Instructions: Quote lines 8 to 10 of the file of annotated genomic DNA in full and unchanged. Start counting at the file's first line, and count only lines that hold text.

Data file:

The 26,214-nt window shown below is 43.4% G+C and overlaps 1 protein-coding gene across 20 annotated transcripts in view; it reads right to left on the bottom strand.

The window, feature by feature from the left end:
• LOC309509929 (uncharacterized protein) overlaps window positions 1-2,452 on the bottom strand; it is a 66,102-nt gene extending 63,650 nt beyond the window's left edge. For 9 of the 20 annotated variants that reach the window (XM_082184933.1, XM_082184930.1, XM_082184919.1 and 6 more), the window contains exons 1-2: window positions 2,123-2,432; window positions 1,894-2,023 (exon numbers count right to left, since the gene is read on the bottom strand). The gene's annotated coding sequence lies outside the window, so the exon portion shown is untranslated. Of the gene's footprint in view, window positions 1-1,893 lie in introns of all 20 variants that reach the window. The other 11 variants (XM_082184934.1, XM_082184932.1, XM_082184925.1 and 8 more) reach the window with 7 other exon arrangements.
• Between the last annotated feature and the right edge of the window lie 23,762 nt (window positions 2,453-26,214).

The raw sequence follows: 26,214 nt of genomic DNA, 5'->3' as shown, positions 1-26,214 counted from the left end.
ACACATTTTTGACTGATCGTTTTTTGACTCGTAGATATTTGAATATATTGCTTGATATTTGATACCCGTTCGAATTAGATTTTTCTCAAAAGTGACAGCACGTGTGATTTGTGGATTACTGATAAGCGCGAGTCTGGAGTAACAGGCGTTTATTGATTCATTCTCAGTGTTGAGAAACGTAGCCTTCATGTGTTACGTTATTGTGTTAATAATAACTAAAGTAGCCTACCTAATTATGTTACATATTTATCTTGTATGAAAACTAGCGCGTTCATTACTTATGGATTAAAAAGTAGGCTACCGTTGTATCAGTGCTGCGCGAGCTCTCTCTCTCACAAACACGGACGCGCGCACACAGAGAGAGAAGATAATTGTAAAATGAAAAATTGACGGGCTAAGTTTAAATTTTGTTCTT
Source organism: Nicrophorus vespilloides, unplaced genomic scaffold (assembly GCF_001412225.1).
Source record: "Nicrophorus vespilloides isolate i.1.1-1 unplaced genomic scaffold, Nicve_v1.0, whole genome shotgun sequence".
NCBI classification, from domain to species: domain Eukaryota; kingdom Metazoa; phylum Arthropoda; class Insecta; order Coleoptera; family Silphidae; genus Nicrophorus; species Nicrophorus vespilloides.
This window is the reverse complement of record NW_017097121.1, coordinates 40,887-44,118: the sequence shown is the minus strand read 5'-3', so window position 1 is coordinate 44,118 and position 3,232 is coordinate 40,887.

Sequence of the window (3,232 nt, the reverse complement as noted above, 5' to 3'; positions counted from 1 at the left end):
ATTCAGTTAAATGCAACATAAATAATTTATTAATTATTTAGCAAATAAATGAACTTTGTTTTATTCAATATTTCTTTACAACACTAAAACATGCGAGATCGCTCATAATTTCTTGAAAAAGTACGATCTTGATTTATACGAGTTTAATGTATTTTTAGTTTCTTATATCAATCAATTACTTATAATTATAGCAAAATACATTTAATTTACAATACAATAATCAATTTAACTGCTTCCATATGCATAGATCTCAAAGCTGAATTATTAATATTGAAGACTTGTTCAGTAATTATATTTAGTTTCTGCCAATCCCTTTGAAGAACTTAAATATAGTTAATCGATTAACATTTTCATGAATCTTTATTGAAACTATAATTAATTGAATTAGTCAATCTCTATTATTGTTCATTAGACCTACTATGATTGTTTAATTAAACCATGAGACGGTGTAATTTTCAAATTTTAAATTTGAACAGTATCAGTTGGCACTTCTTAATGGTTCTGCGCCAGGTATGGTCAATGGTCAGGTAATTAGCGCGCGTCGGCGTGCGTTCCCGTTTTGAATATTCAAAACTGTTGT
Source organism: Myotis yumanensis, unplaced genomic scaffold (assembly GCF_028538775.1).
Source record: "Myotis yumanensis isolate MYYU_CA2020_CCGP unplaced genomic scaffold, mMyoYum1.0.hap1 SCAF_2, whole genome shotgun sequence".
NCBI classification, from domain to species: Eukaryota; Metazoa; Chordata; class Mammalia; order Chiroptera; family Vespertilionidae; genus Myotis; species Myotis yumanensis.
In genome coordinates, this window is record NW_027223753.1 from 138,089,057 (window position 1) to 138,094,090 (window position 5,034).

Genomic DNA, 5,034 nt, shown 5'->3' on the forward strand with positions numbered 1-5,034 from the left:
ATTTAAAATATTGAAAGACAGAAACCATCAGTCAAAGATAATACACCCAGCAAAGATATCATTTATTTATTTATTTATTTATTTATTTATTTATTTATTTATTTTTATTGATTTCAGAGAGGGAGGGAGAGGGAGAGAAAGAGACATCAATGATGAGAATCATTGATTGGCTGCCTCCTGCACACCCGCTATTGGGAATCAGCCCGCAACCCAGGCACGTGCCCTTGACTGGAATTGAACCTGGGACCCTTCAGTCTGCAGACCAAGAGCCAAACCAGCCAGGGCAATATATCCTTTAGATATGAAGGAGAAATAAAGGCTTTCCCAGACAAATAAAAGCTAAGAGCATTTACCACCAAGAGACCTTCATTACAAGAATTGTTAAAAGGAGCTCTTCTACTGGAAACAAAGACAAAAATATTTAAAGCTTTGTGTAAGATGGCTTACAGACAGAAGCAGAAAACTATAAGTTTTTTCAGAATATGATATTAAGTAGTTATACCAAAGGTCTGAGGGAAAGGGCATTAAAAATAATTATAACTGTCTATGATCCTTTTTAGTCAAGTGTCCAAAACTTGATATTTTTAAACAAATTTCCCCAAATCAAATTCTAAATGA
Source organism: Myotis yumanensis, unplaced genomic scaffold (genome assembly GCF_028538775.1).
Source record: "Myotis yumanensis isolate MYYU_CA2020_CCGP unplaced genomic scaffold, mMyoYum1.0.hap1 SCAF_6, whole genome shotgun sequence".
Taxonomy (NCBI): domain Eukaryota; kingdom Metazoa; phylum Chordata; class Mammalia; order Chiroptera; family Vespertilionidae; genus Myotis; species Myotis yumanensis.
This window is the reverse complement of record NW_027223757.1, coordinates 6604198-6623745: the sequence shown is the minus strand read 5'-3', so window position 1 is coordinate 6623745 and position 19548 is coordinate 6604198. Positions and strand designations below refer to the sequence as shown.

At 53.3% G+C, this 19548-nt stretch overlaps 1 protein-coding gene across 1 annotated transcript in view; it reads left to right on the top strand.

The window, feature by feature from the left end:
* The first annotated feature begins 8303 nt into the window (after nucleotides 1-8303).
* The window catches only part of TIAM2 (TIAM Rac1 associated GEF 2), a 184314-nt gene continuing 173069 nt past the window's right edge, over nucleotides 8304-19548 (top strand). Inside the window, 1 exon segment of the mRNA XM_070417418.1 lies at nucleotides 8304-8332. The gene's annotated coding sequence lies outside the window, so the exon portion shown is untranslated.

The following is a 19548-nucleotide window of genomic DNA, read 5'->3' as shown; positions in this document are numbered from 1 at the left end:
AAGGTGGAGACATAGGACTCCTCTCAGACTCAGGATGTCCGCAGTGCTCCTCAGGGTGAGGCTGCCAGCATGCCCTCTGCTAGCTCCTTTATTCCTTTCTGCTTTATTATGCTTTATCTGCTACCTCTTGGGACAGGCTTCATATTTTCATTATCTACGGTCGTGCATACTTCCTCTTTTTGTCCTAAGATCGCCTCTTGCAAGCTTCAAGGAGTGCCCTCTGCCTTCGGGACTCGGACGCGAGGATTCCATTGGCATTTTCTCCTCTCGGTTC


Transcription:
Source record: "Nicrophorus vespilloides isolate i.1.1-1 unplaced genomic scaffold, Nicve_v1.0, whole genome shotgun sequence".
NCBI classification, from domain to species: domain Eukaryota; kingdom Metazoa; phylum Arthropoda; class Insecta; order Coleoptera; family Silphidae; genus Nicrophorus; species Nicrophorus vespilloides.
This window is the reverse complement of record NW_017097121.1, coordinates 40,887-44,118: the sequence shown is the minus strand read 5'-3', so window position 1 is coordinate 44,118 and position 3,232 is coordinate 40,887.